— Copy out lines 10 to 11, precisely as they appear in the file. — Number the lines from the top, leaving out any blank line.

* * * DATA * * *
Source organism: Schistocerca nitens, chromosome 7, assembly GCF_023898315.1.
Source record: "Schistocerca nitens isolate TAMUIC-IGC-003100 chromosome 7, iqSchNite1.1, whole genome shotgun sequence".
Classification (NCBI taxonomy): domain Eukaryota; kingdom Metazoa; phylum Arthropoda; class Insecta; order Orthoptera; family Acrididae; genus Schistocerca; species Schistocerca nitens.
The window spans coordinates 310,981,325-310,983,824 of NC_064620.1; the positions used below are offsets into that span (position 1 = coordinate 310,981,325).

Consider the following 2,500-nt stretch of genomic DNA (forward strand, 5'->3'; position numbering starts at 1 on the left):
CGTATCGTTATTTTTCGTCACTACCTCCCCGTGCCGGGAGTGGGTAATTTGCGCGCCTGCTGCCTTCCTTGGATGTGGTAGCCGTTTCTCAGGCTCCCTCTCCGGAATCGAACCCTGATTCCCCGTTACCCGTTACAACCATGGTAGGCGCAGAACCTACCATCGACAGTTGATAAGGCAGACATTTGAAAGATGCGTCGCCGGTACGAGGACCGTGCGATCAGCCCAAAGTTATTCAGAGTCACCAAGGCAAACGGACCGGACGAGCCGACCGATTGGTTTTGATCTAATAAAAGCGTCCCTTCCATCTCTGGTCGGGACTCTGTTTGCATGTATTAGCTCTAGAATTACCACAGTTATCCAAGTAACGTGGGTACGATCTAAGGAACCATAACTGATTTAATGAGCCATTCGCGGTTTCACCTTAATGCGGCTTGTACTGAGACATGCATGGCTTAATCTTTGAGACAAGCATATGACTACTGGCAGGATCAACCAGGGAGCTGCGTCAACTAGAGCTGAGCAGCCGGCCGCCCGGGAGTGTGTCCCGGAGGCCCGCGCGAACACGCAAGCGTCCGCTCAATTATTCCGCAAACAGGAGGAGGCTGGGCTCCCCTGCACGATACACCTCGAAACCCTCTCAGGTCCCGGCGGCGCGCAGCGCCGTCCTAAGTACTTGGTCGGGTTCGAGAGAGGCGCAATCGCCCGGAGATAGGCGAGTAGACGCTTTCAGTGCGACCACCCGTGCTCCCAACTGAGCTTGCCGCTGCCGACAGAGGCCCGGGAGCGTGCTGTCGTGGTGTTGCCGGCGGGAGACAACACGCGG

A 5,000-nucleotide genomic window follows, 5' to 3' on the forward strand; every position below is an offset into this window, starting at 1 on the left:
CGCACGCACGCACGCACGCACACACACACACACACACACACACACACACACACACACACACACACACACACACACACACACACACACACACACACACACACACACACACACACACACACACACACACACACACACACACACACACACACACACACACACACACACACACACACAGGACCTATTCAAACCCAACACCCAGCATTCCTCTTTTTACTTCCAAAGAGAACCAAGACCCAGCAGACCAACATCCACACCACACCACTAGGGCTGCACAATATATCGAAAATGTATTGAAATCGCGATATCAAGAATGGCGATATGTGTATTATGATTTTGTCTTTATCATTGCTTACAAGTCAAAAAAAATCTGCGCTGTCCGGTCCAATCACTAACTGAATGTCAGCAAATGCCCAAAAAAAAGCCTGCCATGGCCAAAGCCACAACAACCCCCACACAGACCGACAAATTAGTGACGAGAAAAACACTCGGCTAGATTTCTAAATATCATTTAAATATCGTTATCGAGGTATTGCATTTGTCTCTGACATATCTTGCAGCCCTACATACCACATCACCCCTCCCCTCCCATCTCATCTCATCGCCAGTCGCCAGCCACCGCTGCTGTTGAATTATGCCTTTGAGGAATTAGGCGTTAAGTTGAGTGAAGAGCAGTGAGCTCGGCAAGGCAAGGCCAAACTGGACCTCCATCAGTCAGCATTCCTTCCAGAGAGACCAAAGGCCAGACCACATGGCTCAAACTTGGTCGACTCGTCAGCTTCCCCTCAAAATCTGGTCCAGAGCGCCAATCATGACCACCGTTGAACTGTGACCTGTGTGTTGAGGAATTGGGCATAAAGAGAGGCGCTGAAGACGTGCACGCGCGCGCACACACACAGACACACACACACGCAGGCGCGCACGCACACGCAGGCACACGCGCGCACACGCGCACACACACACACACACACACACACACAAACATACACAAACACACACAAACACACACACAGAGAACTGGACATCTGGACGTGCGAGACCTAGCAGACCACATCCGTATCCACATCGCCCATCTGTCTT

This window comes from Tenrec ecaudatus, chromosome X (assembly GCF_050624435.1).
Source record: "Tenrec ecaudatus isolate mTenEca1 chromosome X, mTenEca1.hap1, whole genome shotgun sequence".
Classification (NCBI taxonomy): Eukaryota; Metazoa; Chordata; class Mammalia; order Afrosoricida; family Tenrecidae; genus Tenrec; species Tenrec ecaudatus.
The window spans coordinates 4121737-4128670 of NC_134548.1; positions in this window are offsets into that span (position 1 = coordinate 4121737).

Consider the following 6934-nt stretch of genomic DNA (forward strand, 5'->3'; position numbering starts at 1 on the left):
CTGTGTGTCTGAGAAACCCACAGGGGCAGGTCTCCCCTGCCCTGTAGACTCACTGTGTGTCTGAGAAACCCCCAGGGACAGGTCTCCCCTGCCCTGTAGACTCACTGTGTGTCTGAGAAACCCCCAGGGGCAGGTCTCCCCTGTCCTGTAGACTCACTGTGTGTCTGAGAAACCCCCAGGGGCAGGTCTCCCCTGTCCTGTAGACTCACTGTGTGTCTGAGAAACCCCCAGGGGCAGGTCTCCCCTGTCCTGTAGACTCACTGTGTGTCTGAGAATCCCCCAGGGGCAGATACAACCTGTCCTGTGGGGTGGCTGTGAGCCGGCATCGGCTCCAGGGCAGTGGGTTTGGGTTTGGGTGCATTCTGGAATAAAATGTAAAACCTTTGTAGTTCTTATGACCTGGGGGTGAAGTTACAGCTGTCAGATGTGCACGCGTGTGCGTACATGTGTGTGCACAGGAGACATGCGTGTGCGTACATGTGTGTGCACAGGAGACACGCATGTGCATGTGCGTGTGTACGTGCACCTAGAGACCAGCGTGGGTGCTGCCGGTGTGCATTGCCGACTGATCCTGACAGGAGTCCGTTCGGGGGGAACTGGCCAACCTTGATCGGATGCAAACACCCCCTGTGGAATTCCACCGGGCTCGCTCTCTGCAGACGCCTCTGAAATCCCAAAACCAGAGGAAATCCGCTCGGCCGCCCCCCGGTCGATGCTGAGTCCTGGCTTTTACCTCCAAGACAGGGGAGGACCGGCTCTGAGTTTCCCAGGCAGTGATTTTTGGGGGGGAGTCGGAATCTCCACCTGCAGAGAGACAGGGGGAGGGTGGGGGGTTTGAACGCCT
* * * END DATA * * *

Source record: "Tenrec ecaudatus isolate mTenEca1 chromosome X, mTenEca1.hap1, whole genome shotgun sequence".
Classification (NCBI taxonomy): Eukaryota; Metazoa; Chordata; class Mammalia; order Afrosoricida; family Tenrecidae; genus Tenrec; species Tenrec ecaudatus.